The Mdewakantonwan





The Mdewakantonwan were so called from their former habitat, Mdewakan, or

Mysterious lake, commonly called Spirit lake, one of the Mille Lacs in

Minnesota. The whole name means Mysterious Lake village, and the term was

used by De l'Isle as early as 1703. The Mdewakantonwan were the original

Santee, but the white people, following the usage of the Ihanktonwan,

Ihanktonwanna, and Titonwan, now extend that name to the Waqpekute,

Waqpetonwan, and Sisitonwan. The gentes of the Mdewakantonwan are as

follows:(2)



1. Kiyuksa, Breakers (of the law or custom); so called because members of

this gens disregarded the marriage law by taking wives within the gens.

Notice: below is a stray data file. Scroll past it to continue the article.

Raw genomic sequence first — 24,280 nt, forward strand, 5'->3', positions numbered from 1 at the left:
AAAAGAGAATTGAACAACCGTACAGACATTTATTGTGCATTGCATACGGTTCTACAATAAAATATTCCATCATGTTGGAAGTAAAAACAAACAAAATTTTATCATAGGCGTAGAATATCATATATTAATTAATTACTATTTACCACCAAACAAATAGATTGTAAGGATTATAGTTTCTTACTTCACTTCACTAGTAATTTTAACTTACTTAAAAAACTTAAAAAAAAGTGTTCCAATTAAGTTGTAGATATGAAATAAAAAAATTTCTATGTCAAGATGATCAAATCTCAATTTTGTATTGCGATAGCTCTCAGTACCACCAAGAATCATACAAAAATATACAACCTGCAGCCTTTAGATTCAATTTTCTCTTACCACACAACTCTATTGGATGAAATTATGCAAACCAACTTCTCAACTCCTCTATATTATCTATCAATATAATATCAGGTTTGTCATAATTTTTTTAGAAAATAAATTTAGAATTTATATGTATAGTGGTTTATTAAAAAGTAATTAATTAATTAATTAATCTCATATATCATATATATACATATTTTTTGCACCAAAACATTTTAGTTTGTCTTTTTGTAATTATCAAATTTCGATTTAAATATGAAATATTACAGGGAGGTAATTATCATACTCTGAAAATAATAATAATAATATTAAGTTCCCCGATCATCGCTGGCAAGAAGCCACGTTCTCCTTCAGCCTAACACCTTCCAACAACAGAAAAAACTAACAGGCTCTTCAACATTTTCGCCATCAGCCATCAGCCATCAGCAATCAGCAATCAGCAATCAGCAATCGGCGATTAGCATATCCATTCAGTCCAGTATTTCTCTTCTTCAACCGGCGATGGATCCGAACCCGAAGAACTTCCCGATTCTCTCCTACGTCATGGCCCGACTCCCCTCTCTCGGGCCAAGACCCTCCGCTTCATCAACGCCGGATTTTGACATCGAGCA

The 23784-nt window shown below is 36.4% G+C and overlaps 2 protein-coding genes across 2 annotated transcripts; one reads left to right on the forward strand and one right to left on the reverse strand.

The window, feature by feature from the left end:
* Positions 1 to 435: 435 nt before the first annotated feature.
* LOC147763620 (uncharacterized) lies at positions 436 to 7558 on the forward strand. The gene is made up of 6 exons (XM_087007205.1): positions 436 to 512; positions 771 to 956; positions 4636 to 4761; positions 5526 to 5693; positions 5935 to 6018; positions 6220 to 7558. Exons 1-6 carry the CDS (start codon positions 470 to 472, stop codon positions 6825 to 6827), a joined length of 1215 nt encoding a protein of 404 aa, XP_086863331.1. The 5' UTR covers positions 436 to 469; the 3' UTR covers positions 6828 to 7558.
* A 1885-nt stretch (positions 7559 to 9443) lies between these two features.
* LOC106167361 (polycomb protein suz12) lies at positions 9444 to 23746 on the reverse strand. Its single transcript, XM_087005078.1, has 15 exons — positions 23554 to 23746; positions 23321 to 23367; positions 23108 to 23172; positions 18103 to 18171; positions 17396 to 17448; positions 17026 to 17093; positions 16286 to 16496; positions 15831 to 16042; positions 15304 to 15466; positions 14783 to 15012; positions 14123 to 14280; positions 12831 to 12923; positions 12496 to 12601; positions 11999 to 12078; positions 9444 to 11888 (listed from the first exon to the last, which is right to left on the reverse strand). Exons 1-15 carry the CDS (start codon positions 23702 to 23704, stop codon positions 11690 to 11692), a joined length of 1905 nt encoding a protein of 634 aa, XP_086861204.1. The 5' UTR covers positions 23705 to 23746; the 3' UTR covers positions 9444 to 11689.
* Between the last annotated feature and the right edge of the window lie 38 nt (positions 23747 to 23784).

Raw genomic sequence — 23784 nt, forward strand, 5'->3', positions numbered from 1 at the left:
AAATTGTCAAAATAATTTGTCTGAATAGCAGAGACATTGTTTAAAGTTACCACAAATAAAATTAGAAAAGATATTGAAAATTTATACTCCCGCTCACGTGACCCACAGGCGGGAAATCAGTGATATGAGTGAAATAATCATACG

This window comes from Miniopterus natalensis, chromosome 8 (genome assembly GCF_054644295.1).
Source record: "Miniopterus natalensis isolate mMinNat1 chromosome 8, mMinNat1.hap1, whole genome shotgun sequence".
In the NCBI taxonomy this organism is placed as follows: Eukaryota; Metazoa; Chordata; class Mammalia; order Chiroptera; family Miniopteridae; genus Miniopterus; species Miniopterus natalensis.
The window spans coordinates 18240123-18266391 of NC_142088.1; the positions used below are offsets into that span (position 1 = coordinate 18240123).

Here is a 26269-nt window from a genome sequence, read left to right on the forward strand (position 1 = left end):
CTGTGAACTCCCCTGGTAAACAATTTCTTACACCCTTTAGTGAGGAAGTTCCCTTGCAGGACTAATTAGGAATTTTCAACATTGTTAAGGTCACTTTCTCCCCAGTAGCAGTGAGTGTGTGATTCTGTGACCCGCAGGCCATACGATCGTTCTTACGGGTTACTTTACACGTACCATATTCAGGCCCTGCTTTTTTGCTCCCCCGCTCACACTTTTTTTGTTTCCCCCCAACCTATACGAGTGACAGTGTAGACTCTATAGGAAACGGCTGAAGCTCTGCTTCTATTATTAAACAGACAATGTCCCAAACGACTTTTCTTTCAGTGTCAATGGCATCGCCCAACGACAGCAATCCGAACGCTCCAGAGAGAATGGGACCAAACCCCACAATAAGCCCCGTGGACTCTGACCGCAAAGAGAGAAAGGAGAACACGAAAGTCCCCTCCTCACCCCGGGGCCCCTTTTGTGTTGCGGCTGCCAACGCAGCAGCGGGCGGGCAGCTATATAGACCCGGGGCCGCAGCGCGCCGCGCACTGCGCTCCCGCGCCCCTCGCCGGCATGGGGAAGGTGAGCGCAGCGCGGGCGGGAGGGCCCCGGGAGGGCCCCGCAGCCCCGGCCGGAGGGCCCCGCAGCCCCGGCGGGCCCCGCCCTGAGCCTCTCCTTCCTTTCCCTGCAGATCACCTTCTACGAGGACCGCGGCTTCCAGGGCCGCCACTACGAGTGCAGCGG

2. Qe-mini-tcan (He-mini-can) or Qemnitca (Hemnica), literally,

Mountain-water-wood; so called from a hill covered with timber that

appears to rise out of the water. This was the gens of Red Wing, whose

village was a short distance from Lake Pepin, Minnesota.



3. Kap'oja (Kap{~COMBINING DOT BELOW~}oza), Not encumbered-with-much-baggage; Light Infantry.

Kaposia, or Little Crow's village, in Minnesota, in 1852.



4. Maxa-yute-cni (Maga-yute-'sni), Eats-no-geese.



5. Qeyata-otonwe (Heyata-otonwe), of-its-chief-Hake-wacte (Hake waste);

Qeyata-tonwan (Heyata-tonwan) of Reverend A.L. Riggs,

Village-back-from-the-river.



6. Oyate-citca (Oyate sica), Bad nation.



7. Tinta-otonwe (Tinta-otornwe), of Hake-wacte, or Tinta tonwan

(Tintatonwan) of A.L. Riggs, Village on-the-prairie (tinta).



These seven gentes still exist, or did exist as late as 1880.





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